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CH 44 NOTES Osmoregulation and Excretion. Osmoregulation Process by which animals control solute concentrations and balance water gain and loss  Necessary.

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Presentation on theme: "CH 44 NOTES Osmoregulation and Excretion. Osmoregulation Process by which animals control solute concentrations and balance water gain and loss  Necessary."— Presentation transcript:

1 CH 44 NOTES Osmoregulation and Excretion

2 Osmoregulation Process by which animals control solute concentrations and balance water gain and loss  Necessary for systems to function properly  Ions must remain at levels to allow muscles, nerves and body cells to work correctly  Essential for Homeostasis

3 Uptake vs Loss of Water Water uptake and loss must balance  If water uptake is excessive, animal cells can swell and burst  If water loss is substantial, cells can shrivel and die (plasmolysis) Osmosis – passive process by which water enters and leaves cells  Occurs when two solutions differ in osmotic pressure (osmolarity)

4 Osmolarity Isoosmotic – two solutions with same osmolarity  No net movement of water (still moves, but at equal rates) If two solutions differ in osmolarity:  Hyperosmotic – solution with more solutes (less water)  Hypoosmotic – solution with less solutes (more water) Water flows from a hypoosmotic solution to a hyperosmotic one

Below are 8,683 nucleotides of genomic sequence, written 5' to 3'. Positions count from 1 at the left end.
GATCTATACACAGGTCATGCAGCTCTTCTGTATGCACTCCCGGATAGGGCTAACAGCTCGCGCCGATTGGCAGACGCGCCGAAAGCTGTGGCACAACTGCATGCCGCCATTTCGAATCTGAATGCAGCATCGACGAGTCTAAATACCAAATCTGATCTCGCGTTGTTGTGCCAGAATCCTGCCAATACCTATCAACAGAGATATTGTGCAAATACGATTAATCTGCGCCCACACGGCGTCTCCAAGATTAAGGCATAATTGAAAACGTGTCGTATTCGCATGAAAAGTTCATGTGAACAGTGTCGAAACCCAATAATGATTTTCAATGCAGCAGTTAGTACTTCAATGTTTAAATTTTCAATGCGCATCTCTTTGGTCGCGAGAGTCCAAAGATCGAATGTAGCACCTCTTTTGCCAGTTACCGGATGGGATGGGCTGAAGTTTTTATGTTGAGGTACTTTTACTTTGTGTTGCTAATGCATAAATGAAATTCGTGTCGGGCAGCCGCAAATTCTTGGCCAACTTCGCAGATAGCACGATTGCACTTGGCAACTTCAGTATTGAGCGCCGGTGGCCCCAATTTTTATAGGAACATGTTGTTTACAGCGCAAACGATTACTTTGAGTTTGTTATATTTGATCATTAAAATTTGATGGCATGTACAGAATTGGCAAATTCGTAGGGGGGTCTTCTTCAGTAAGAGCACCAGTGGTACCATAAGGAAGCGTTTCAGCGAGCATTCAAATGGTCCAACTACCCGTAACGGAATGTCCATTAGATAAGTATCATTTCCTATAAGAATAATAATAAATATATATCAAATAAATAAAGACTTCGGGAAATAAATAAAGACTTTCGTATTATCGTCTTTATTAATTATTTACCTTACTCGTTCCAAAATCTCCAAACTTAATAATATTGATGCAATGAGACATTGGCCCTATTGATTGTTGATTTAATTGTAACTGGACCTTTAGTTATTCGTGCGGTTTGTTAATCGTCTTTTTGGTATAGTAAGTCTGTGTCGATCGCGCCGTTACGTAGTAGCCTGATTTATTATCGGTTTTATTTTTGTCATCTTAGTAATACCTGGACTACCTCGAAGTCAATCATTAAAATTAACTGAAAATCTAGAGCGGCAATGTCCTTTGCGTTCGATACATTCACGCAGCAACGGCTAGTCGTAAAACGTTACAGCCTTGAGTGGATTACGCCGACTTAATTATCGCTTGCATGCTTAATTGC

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6 Osmoconformer Animal that is isoosmotic with it’s surroundings Marine Animals No tendency to gain or lose water Live in water that has a stable composition so have a constant internal osmolarity

7 Osmoregulator Controls internal osmolarity independent of its environment Animals can live in non-marine environments (fresh water, land) or marine If they live in a hypoosmotic environment – must be able to get rid of excess water If they live in a hyperosmotic environment – must take in water